Steve Leisring

Steve-LeisringSteve Leisring came to KU in 2003 after performing for 14 seasons with the Tenerife Symphony Orchestra, Canary Islands, Spain. As a member of the orchestra, he performed in major halls in Europe including London, Lisbon, Madrid, Barcelona, Seville, Segovia, Zaragoza, Valencia, etc.  He can be heard on more than 35 commercial CD’s on labels such as Deutche-Gramophone, Decca, and Auvidis-Valois.

THREE KEY TAKEAWAYS

  1. People laughing during auditions aren’t necessarily laughing at you.
  2. College auditions are just experiences upon which you build experience.
  3. Apply your experiences in your comfort zone to other performance situations that may not be as comfortable.

STEVE’S WORST MOMENT AS A PERFORMER

Was in an audition at North Texas University. Didn’t realize the audition would have sight reading, which was not his strong suit. He struggled mightily during the audition and a couple of grad assistants started laughing during his audition. This led to a period of self-doubt, but made one of the jazz bands the next semester.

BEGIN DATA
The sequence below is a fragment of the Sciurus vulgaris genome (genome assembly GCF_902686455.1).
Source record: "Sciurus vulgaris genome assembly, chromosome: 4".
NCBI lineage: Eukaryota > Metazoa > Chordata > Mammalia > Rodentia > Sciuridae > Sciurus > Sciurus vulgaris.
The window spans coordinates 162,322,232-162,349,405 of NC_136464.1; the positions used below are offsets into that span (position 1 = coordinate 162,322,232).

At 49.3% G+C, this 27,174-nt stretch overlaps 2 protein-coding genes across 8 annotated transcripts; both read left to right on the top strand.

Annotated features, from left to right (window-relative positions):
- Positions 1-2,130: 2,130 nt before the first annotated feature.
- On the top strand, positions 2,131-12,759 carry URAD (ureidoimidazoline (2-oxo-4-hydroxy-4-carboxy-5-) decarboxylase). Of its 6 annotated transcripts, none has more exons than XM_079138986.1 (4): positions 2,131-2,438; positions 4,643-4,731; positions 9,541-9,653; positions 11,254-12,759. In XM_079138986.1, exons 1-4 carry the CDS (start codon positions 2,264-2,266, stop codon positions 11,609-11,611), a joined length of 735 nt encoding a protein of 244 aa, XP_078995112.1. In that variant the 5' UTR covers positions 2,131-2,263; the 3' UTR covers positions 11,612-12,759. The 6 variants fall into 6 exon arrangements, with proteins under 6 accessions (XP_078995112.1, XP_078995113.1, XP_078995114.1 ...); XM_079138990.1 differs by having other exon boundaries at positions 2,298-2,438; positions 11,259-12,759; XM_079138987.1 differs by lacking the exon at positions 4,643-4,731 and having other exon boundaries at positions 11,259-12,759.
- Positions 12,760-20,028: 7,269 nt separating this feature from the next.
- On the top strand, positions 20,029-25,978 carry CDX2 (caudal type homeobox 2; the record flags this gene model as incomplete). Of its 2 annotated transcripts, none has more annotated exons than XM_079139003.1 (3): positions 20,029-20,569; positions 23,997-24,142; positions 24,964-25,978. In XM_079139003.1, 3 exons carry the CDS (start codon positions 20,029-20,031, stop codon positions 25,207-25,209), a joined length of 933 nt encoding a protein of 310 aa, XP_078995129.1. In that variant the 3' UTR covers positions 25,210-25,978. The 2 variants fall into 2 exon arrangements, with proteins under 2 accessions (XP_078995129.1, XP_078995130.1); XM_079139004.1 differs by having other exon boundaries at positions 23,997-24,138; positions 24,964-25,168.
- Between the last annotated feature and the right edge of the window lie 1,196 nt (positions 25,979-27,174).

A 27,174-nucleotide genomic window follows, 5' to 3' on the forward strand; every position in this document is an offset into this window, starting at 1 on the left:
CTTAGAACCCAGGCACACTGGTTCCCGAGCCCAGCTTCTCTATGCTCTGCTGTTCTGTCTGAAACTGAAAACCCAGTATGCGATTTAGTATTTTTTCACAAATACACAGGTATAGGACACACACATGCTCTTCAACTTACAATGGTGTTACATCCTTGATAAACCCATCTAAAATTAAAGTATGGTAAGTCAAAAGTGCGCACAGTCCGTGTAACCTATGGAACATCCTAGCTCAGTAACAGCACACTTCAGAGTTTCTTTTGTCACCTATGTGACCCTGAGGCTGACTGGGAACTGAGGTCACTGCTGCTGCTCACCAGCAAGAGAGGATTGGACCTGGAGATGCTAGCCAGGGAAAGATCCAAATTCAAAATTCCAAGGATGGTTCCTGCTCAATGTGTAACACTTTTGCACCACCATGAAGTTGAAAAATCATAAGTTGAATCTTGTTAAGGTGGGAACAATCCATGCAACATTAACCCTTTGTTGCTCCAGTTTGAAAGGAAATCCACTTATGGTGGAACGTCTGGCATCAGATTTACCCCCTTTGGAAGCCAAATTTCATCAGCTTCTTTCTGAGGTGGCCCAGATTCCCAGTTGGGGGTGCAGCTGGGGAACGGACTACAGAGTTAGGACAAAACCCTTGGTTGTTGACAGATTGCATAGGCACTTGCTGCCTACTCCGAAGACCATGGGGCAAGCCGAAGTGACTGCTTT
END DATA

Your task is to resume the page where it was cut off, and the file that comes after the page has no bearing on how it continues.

QUOTABLE QUOTES

  • “Everything I learn performing I take and apply to my students.”
  • “I’ve always felt more comfortable playing in an ensemble than as a soloist.”
  • “You never hear a jazz player have problems with a first entrance.”

THE HOT SEAT

Q: It’s 5 minutes before you go on stage for an important performance… What are you doing?

A: Convincing myself I don’t need to be nervous. Just be myself.

Q: What’s the best performance-related advice you’ve ever received?

A: “Give 90%.” If you give 110%, the adrenaline will get you off-balance. If you give 90%, it’s still great.

Q: Can you share one tip for our listeners to help deal with stage fright? (Physical, mental, etc.)

A: Just keep doing it. To get that confidence, you just need to be in that situation a lot. Find what makes you confident.

Q: What’s a non-musical activity that contributes to your success as a musician?

A: Athletics.

Q: Imagine you’re on stage. It’s the end of the performance and the audience is on its feet, applauding. They don’t want any more and they don’t want any less. Everything is perfect. What have you just done?

A: Performed at Tanglewood backing up Delphio Marsalis. Did his version of Fanfare for the Common Man. It was kind of a redeeming moment because a colleague I highly respected gave me a lot of praise for my performance.

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